Efficient Guide: Can You Steam with Bottled Water in Cooking?

Can you use bottled water to steam foods and reap all the benefits?

As someone who loves cooking healthy but hates waiting for my ancient kettle, I’ve tested out using good ol’ bottled water to quickly steam veggies, dumplings, fish and more.

While it may seem like an easy shortcut, I discovered there are a few things to know before tossing a bowl on top of that Evian.

From funny mishaps with exploding bottles to soggy, under-steamed results, my trials and errors taught me the right way to steam with bottled water.

In this guide, I’ll share a hilarious story of a bottled water steaming fail in my tiny apartment kitchen.

You’ll learn quick tips for steaming success using just bottled water, bowls and a microwave or stovetop.

I’ll explain the key factor that makes or breaks the results.

By the end, you’ll know how to harness the convenience of bottled water to perfectly steam foods fast any night of the week.

No more waiting around for slow kettles and pots just to enjoy healthy steamed meals in minutes!


Can you steam with bottled water in cooking?

Yes, you can use bottled water for steaming, but it’s essential to consider the type of water and your steamer’s requirements for optimal results.

The Impact of Tap Water on Your Cooking

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Source: Insider Tech

The type of water used in cooking can significantly impact flavors, nutrition and more. Here’s how:

  • Tap water contains minerals affecting taste. Chlorine can leave unpleasant flavors. Limescale deposits on pots.
  • Hard tap water prevents food from cooking properly. Beans and lentils fail to soften. Rice and pasta turn gummy.
  • Chemicals like chlorine, fluoride and chloramine in tap water destroy delicate flavors and vitamins in food (1).
  • Magnesium and calcium in hard water interact with ingredients, weakening gluten structures in bread. Dense loaves result.
  • Pesticides, heavy metals and bacteria may lurk in some tap water sources. Consuming contaminated cooking water poses health risks.
  • Purified bottled waters provide neutral flavors, so ingredients shine. They lack off-tastes and chlorine.
  • Soft bottled waters don’t hinder cooking chemistry like hard tap waters. Foods cook up tender.
  • Steam from unfiltered tap water deposits minerals on food. This dulls appearance of vegetables.

When cooking delicate foods, pure bottled waters help them truly express flavors and textures.

If you want more information regarding steaming and ingredients, check out for more information about low sodium Chinese food products.

Using Bottled Water for Steam Cooking

Can You Steam with Bottled Water in Cooking 2

Thanks to its purity, bottled water creates perfect steam for enhancing food flavors and textures. Follow these tips:

  • Use steamers with vented, stacking baskets. Condensation needs to escape, not drip down.
  • Choose wide, shallow pans that enable food contact with rising steam. Narrow pots inhibit circulation.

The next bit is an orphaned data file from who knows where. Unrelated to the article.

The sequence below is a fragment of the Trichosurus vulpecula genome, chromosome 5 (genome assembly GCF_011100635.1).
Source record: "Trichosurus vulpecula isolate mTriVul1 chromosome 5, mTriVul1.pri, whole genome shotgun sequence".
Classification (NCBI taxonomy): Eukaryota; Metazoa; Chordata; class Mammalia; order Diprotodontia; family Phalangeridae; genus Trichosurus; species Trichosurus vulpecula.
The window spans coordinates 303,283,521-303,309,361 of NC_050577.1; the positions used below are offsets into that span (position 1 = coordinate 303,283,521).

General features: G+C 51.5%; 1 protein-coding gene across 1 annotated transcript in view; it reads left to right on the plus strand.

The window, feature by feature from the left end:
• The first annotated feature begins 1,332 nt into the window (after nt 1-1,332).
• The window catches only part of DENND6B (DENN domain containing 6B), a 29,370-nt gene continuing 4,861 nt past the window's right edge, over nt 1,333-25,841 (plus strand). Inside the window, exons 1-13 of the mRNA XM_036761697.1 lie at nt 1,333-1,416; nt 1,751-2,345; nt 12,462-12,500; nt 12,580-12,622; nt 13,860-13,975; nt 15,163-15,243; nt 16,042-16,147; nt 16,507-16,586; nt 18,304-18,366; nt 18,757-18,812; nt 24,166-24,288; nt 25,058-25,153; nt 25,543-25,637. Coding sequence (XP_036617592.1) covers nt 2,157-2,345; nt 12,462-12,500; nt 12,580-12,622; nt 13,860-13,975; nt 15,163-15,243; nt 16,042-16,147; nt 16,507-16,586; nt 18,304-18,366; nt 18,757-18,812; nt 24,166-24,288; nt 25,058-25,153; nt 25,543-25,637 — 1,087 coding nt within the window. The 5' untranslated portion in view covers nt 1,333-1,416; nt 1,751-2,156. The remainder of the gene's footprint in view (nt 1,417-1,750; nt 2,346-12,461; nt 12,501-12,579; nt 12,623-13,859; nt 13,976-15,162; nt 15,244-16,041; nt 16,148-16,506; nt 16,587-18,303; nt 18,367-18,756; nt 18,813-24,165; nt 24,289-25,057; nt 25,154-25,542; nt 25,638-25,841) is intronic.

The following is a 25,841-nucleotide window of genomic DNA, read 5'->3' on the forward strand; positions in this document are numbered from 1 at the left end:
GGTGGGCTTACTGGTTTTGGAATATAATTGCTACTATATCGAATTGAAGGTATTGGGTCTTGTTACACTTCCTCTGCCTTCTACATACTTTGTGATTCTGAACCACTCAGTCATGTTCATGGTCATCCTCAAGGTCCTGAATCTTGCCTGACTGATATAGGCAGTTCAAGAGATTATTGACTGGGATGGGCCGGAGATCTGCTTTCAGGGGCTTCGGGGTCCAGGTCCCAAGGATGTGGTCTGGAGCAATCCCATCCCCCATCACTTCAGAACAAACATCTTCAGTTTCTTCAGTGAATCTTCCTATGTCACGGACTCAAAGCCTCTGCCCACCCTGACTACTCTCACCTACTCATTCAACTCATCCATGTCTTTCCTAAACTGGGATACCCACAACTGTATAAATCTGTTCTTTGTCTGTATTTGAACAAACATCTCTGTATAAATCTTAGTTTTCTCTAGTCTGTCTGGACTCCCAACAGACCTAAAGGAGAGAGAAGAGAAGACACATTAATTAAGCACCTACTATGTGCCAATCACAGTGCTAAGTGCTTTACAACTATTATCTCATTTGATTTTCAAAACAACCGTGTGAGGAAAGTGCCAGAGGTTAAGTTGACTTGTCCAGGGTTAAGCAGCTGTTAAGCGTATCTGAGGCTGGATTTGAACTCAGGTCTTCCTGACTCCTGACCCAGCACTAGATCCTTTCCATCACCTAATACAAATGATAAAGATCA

• Fill bottom of steamer with only 2-3 inches of water. Avoid submerging food directly.
  • Select still spring water for best results. The bubbling action of sparkling water causes erupting.
  • Monitor levels and top off with more bottled water as needed. Don’t allow water to evaporate fully.
  • Maintain a rolling boil for fastest steam production. Keep the heat high.
  • Resist adding seasonings to the water, as condensation will make food salty. Season foods directly instead.
  • Empty water after use instead of saving. Bottled water lacks preservatives found in tap.

Steaming with pure bottled water allows ingredients’ natural flavors to shine through. The results are noticeably brighter and fresher. Give it a try!

Choosing Water for Steaming: Tips and Considerations

Can You Steam with Bottled Water in Cooking 2

Selecting the right water (2) is key for flavorful steaming. Here are tips for deciding:

  • Consider your water source. Well water often contains more minerals than municipal sources.
  • Test your tap water for hardness. Hard water has high mineral content that can hinder cooking.
  • Taste your tap water before steaming food in it. Strong chlorine or metallic tastes will transfer.
  • Filtered water removes off-tastes but leaves beneficial minerals. It improves but doesn’t fully purify tap water.
  • Distilled and purified bottled waters provide neutral, pure taste. They allow ingredients’ flavors to shine.
  • Spring water contains some minerals that enhance its flavor for drinking but are fine for steaming.
  • Opt for still bottled water. Carbonation can cause boiling eruptions when steaming.
  • Always use clean, safe drinking water. Don’t use unsafe well water of questionable quality.

Considering water taste, purity, and mineral content helps select the best option for flavorful steamed dishes.

Distilled vs. Bottled Water for Cooking

Distilled and bottled waters are both good options for pure, mineral-free steaming.

However, they differ in their creation processes and qualities:

Distilled water is created by boiling water and condensing the steam to remove all impurities.

The distillation process removes nearly 100% of contaminants and minerals.

This gives distilled water a flat, bland taste but the highest purity level.

It also tends to be cheaper at around $1 per gallon since a home distiller can be used.

However, distilled water requires bulkier packaging or an appliance.

Bottled water undergoes purification methods like reverse osmosis and ozonation to clean it.

While it does not undergo the full distillation process, bottled water still has very few traces of minerals left over.

It has a very light mineral taste depending on the source water.

Bottled water is subjected to FDA regulations with quality reporting requirements.